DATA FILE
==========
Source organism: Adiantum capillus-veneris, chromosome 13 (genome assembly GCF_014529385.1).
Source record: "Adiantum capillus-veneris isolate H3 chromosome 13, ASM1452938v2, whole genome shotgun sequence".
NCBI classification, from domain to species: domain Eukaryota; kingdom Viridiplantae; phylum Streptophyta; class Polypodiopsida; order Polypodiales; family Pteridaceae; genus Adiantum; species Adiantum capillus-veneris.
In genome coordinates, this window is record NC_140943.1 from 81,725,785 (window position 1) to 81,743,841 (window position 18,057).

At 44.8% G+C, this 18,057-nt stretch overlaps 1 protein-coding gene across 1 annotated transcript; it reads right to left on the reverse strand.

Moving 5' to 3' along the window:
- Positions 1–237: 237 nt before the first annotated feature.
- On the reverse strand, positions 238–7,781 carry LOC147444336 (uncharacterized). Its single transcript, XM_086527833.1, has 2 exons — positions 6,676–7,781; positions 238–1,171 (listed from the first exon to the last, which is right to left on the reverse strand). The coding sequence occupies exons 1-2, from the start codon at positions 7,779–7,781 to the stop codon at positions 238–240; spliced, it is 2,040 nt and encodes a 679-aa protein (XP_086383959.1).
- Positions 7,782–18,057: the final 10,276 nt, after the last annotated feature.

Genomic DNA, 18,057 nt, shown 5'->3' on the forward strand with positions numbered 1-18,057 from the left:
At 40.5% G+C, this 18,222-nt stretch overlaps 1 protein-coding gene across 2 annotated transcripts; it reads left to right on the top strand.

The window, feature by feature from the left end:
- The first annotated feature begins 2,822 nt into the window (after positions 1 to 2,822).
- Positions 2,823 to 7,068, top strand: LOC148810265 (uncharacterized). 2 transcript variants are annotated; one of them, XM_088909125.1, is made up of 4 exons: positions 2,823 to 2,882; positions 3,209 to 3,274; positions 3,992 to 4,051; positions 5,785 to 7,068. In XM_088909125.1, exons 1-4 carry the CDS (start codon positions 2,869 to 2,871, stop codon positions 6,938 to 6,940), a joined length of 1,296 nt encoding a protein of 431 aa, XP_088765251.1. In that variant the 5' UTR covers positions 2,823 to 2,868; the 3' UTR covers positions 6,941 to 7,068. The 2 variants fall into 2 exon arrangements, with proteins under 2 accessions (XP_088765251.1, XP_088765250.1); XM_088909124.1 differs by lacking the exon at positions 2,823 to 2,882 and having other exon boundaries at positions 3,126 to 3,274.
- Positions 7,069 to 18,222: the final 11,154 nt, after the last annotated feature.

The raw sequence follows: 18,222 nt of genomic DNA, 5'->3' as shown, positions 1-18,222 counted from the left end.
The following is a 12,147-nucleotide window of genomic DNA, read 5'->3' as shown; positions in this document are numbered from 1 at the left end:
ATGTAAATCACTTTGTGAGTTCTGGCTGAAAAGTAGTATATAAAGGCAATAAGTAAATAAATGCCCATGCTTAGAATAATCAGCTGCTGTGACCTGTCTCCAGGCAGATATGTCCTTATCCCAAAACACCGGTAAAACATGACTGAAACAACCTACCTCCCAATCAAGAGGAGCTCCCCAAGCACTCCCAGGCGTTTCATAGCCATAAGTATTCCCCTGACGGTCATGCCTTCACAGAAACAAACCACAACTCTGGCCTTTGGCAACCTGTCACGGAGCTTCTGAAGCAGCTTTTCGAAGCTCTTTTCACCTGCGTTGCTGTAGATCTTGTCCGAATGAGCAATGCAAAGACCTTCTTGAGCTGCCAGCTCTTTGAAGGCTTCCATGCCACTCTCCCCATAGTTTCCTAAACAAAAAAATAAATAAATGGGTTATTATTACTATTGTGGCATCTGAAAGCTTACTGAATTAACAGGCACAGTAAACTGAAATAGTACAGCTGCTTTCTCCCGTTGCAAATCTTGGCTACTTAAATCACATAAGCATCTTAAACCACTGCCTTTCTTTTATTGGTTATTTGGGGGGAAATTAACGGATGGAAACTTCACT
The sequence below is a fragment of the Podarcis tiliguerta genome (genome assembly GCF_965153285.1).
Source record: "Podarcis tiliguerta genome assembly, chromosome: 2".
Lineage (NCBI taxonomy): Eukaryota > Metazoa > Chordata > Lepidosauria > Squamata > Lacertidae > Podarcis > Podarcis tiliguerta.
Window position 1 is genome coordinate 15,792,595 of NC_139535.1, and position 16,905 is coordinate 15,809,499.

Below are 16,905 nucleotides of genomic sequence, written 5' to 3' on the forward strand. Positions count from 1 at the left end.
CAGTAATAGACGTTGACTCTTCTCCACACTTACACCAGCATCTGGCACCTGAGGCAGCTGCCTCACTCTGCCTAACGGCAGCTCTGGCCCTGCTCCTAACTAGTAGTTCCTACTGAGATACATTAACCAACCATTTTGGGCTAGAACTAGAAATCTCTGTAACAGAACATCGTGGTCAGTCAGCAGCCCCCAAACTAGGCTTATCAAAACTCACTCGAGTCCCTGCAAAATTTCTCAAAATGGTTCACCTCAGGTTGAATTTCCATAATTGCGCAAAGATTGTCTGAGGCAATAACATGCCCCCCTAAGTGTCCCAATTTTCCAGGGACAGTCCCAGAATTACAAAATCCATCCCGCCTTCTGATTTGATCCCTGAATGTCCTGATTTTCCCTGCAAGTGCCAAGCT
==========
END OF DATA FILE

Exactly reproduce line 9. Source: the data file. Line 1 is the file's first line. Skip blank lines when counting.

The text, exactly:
- Positions 7,782–18,057: the final 10,276 nt, after the last annotated feature.